“In the States, it’s like we’re in the last half of the third reel of a three-reel movie, and all we have to do is decide we’re done here, and the credits come up, and the lights come on, and we leave the theater and go on to something else,” he said. “Whereas out here, you’re just getting into the first reel of five reels,” he added, “and as ugly as the first reel has been, the other four and a half are going to be way, way worse.”

U.S. Envoy Offers Grim Prediction on Iraq Pullout
posted by KokuRyu at 8:46 PM on July 9, 2007


140,000 Turkish Troops Mass at Iraq Border
Iraq Benchmarks still Waiting for Godot

posted by homunculus at 11:43 AM on July 10, 2007


Republicans Kill Webb's Troop-Protection Amendment
posted by homunculus at 10:16 AM on July 11, 2007


Republicans Kill Webb's Troop-Protection Amendment

Why are they allowed to filibuster and we never do? WTF?
posted by amberglow at 2:48 PM on July 11, 2007


They're ratcheting up the FEAR! TERROR! thing bigtime: Republican playbook calls for new terror attacks in time for election 2008
posted by amberglow at 5:18 PM on July 11, 2007


All News Is Good News-- If, that is, you're a Republican. Atrios points us to an Associated Press article reporting that "U.S. intelligence analysts have concluded al-Qaida has rebuilt its operating capability to a level not seen since just before the Sept. 11 terrorist attacks." ... this damning indictment of George W. Bush's policies is described as something that "could bolster the president's hand at a moment when support on Capitol Hill for the war is eroding and the administration is struggling to defend its decision for a military buildup in Iraq." ...
posted by amberglow at 10:35 AM on July 12, 2007


This is what our military has become - an ex-guard at Abu Ghraib is coaxed into telling his stories, with a bit of beer. His callousness will make you want to vomit.
posted by caddis at 12:09 PM on July 13, 2007


That was discussed a while ago, there was a lot of hoping that it was fake.
posted by quin at 12:34 PM on July 13, 2007


We were just talking about that here. I missed that first thread.
posted by homunculus at 5:26 PM on July 13, 2007


White House, Pentagon cite executive privilege to hold up documents on friendly fire victim Tillman
posted by homunculus at 5:28 PM on July 13, 2007


What earthly reason do they have for claiming that, other than it's going to support the already public knowledge that they lied about what happened?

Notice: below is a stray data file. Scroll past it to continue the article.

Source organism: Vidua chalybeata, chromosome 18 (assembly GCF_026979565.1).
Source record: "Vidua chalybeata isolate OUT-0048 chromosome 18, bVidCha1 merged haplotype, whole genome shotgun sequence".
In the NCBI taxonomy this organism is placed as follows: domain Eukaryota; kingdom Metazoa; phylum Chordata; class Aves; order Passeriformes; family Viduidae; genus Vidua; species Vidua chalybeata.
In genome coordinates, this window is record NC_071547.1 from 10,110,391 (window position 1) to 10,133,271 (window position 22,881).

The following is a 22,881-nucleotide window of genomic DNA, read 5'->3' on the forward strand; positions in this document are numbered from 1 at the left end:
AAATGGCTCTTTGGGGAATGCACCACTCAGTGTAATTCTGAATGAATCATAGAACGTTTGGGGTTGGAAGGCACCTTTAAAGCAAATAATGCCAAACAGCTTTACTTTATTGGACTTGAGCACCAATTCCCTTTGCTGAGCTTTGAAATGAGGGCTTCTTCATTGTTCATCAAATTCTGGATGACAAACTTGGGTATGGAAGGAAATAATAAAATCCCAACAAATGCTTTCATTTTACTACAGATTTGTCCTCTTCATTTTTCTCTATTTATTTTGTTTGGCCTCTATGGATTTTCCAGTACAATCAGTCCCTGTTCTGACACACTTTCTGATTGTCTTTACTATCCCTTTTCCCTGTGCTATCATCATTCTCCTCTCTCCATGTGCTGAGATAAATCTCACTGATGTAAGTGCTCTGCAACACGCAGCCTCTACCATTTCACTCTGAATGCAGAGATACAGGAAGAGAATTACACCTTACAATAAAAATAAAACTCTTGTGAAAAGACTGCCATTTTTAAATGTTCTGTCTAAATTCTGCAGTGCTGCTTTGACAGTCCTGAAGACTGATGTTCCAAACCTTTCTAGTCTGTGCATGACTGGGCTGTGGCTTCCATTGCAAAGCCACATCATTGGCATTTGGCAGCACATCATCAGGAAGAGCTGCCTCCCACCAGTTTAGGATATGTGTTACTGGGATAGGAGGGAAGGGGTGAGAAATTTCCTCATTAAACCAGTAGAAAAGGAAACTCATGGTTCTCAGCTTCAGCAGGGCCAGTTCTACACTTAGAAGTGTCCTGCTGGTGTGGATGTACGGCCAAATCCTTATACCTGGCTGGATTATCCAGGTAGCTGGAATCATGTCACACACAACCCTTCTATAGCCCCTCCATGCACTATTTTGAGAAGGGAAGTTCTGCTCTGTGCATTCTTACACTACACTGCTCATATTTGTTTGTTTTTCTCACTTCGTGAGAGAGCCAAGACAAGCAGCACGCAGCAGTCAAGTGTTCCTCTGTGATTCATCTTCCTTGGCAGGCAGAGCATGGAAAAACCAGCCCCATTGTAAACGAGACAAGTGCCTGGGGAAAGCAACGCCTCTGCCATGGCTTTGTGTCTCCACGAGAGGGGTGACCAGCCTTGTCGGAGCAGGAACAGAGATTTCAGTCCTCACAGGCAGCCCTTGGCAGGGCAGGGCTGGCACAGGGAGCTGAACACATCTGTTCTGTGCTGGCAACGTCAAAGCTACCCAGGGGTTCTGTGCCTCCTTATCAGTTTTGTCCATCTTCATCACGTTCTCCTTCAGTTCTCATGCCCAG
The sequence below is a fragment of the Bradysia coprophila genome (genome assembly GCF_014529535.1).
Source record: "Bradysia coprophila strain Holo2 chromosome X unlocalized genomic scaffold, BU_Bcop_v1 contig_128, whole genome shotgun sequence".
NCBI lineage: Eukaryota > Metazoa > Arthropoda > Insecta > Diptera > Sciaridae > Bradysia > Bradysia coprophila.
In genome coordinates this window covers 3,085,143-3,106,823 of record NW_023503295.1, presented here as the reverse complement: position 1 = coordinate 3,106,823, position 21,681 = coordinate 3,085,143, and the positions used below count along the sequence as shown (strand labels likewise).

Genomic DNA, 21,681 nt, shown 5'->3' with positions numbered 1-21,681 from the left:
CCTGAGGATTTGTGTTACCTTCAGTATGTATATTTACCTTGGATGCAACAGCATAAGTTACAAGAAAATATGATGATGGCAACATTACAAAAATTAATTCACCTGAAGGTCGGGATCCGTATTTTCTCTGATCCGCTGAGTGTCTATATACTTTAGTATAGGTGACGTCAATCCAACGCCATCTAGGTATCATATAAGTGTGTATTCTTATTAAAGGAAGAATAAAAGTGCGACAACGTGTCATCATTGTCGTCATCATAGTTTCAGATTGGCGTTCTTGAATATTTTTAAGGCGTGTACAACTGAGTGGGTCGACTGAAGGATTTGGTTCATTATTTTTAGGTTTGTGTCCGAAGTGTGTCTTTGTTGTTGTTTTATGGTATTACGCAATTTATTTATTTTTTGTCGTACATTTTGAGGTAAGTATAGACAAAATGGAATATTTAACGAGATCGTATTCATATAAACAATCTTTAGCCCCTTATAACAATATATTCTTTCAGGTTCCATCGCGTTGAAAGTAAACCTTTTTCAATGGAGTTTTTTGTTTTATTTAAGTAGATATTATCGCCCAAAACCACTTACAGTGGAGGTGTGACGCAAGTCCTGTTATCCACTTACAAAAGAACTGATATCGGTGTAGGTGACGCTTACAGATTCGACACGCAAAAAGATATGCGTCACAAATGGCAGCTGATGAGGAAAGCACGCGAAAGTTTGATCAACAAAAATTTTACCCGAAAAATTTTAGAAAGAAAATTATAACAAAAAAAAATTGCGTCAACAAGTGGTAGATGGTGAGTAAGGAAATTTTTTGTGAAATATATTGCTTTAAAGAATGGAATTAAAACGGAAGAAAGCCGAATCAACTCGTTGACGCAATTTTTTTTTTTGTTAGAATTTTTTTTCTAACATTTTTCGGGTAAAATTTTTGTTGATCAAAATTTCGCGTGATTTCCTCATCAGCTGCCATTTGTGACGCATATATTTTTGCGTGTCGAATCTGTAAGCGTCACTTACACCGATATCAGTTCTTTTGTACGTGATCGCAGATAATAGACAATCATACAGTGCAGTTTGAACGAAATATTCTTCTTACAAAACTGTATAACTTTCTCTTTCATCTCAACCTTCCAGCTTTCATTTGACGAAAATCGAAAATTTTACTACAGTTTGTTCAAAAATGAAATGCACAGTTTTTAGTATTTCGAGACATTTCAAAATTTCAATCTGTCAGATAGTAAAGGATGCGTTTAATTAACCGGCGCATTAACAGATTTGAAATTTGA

Man, I hope the next government has the foresight to eliminate a whole of the the loopholes and claims this Administration is making. This sort of shit is just unhealthy for a nation.

We need some open-source folk in office. Make this governance thing a wholly open process. Let the citizens know what's going on, so they can protect themselves.
posted by five fresh fish at 5:53 PM on July 13, 2007


They don't have a reason--they're just reinforcing their position for the Attorneys thing, and all the many many other crimes--past and present.

They're daring Congress to get tough and take them to court, and they want to escalate so they can get a Supremes decision in their favor of exec privilege (for the next GOP Pres or so they can just stay forever) if it even gets that far (bec it has to go thru the DOJ, which we all know is simply a branch law firm for Bush and the GOP now).
posted by amberglow at 8:05 PM on July 13, 2007


fff, just get the underground railroad ready for us to get up there.
posted by amberglow at 8:05 PM on July 13, 2007


Bush Will Veto Any Antiwar Measures By Congressional Dems On Iraq -- And Iran-- ... President Bush will veto any and all measures put forth by Congressional Dems to halt the Iraq War, according to a little-noticed letter from the White House to Carl Levin (D-MI), chairman of the Senate Armed Services Committee.

The letter also says that the White House will veto any measure that would tie its hands on Iran -- including on military action inside that country. ...

posted by amberglow at 8:54 PM on July 13, 2007


... Why is it, almost six years to the day after your infamously ignored daily briefing entitled “Bin Ladin Determined To Strike in US”, you are being handed a document entitled “Al-Qaida better positioned to strike the West”? ...
posted by amberglow at 9:11 PM on July 13, 2007


The Ever Changing Definition of ‘Mission’ In Iraq (from 2003 to today in quotes)
posted by amberglow at 11:17 AM on July 14, 2007


Did Military and Media Mislead Us? Most Outside Insurgents in Iraq Come from Saudi Arabia
posted by amberglow at 11:58 AM on July 15, 2007